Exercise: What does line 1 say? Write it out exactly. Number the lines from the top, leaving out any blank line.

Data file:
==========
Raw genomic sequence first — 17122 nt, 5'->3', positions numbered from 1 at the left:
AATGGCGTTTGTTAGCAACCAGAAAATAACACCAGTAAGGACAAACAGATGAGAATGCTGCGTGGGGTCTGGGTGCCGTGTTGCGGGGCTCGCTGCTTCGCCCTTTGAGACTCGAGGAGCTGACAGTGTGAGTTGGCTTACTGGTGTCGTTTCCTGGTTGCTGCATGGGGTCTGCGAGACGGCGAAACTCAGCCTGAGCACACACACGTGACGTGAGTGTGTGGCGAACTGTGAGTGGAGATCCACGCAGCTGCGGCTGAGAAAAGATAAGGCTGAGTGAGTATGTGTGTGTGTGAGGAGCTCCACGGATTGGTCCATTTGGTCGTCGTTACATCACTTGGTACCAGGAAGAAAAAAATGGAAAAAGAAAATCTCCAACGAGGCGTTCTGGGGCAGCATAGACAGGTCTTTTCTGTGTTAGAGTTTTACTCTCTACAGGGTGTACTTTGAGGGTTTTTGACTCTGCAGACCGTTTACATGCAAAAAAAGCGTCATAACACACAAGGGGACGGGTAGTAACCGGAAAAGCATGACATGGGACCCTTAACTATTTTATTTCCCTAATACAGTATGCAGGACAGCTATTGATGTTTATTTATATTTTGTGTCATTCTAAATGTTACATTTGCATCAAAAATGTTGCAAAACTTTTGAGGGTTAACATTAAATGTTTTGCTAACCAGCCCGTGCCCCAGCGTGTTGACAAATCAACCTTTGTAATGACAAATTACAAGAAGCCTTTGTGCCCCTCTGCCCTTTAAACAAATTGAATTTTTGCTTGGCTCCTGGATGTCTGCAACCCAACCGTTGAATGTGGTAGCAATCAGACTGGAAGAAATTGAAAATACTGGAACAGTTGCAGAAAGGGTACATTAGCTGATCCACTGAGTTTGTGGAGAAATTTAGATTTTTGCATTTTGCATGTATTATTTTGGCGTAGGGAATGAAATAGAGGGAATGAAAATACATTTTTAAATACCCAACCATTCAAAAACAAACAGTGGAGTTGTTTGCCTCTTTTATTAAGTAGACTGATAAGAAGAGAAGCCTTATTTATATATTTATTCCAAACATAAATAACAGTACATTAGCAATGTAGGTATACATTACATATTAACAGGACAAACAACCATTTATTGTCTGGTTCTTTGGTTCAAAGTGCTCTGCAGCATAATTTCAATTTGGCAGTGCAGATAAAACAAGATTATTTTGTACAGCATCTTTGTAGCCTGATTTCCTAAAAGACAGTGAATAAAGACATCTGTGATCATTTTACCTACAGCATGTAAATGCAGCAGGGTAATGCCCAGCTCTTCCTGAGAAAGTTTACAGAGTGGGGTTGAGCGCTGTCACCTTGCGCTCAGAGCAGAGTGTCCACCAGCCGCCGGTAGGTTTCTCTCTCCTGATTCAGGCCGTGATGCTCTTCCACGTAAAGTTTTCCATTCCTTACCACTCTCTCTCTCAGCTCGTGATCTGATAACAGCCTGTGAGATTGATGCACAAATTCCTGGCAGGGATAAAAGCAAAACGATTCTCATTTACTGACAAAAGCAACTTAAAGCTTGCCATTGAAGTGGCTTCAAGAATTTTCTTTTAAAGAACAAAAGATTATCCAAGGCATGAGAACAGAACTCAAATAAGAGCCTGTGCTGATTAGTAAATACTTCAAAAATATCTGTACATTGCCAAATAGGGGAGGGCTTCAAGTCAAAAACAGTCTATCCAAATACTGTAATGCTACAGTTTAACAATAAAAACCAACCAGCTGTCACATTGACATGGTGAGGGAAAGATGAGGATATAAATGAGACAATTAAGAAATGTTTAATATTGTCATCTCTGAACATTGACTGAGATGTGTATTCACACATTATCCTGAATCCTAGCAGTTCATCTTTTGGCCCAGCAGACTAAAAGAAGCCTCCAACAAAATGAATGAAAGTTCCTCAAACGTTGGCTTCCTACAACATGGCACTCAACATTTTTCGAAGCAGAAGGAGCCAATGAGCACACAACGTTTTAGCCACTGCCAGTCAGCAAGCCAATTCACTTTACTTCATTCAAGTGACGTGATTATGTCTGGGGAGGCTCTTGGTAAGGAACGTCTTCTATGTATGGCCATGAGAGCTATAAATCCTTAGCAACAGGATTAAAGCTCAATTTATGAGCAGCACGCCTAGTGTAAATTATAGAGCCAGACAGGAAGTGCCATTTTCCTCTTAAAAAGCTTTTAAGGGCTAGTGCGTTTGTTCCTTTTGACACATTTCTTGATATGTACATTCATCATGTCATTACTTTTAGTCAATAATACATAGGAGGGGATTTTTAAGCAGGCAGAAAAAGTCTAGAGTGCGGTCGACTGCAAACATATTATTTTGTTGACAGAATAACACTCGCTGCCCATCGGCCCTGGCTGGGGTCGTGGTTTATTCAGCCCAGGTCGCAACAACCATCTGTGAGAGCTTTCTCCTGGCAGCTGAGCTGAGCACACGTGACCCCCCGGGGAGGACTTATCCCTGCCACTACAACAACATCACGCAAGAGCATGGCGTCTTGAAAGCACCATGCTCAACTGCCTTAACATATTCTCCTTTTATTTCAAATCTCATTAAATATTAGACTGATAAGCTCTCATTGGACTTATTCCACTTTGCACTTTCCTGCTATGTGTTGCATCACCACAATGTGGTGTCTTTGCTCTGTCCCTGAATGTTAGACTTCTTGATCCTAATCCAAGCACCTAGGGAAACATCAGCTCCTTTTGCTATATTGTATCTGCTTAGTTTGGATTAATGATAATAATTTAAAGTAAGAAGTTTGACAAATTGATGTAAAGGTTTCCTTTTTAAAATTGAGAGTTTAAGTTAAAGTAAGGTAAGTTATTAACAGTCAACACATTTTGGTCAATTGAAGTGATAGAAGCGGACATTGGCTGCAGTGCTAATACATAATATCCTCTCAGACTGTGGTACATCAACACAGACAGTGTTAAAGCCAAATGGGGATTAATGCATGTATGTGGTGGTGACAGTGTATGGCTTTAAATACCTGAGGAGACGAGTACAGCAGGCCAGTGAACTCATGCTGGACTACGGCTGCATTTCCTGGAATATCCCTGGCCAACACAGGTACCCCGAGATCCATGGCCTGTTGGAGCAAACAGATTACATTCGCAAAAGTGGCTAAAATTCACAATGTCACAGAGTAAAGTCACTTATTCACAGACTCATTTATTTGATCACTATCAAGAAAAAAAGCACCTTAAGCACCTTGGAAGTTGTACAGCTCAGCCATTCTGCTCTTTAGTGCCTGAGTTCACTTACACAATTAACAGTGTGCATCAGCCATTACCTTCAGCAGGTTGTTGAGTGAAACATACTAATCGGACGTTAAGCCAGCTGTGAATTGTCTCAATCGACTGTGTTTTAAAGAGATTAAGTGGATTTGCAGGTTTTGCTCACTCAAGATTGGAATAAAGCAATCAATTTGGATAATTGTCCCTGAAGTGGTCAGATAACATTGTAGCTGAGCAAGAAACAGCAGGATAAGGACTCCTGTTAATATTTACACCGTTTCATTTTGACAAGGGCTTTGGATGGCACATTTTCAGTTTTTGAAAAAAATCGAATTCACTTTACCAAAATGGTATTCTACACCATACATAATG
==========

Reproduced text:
Raw genomic sequence first — 17122 nt, 5'->3', positions numbered from 1 at the left: